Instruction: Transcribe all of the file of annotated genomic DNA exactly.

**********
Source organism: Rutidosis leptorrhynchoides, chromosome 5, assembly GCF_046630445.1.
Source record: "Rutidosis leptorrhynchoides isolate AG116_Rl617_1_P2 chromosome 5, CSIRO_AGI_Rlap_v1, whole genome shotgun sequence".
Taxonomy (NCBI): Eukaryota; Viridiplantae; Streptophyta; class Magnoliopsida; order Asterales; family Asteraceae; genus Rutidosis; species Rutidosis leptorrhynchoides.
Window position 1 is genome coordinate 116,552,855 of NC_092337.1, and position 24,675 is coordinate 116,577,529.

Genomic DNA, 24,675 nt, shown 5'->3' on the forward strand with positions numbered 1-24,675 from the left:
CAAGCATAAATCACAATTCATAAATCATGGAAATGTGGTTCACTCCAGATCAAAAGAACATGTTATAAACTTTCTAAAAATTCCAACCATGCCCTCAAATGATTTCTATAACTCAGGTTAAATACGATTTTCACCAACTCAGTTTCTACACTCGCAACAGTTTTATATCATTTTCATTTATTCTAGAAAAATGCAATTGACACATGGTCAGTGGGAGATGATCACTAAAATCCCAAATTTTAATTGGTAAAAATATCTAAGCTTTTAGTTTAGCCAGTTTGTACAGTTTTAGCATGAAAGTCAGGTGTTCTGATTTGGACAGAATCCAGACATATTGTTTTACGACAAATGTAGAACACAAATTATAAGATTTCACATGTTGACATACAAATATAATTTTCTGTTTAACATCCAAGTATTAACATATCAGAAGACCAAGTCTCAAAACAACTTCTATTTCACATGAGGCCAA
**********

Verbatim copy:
Source organism: Rutidosis leptorrhynchoides, chromosome 5, assembly GCF_046630445.1.
Source record: "Rutidosis leptorrhynchoides isolate AG116_Rl617_1_P2 chromosome 5, CSIRO_AGI_Rlap_v1, whole genome shotgun sequence".
Taxonomy (NCBI): Eukaryota; Viridiplantae; Streptophyta; class Magnoliopsida; order Asterales; family Asteraceae; genus Rutidosis; species Rutidosis leptorrhynchoides.
Window position 1 is genome coordinate 116,552,855 of NC_092337.1, and position 24,675 is coordinate 116,577,529.

Genomic DNA, 24,675 nt, shown 5'->3' on the forward strand with positions numbered 1-24,675 from the left:
CAAGCATAAATCACAATTCATAAATCATGGAAATGTGGTTCACTCCAGATCAAAAGAACATGTTATAAACTTTCTAAAAATTCCAACCATGCCCTCAAATGATTTCTATAACTCAGGTTAAATACGATTTTCACCAACTCAGTTTCTACACTCGCAACAGTTTTATATCATTTTCATTTATTCTAGAAAAATGCAATTGACACATGGTCAGTGGGAGATGATCACTAAAATCCCAAATTTTAATTGGTAAAAATATCTAAGCTTTTAGTTTAGCCAGTTTGTACAGTTTTAGCATGAAAGTCAGGTGTTCTGATTTGGACAGAATCCAGACATATTGTTTTACGACAAATGTAGAACACAAATTATAAGATTTCACATGTTGACATACAAATATAATTTTCTGTTTAACATCCAAGTATTAACATATCAGAAGACCAAGTCTCAAAACAACTTCTATTTCACATGAGGCCAA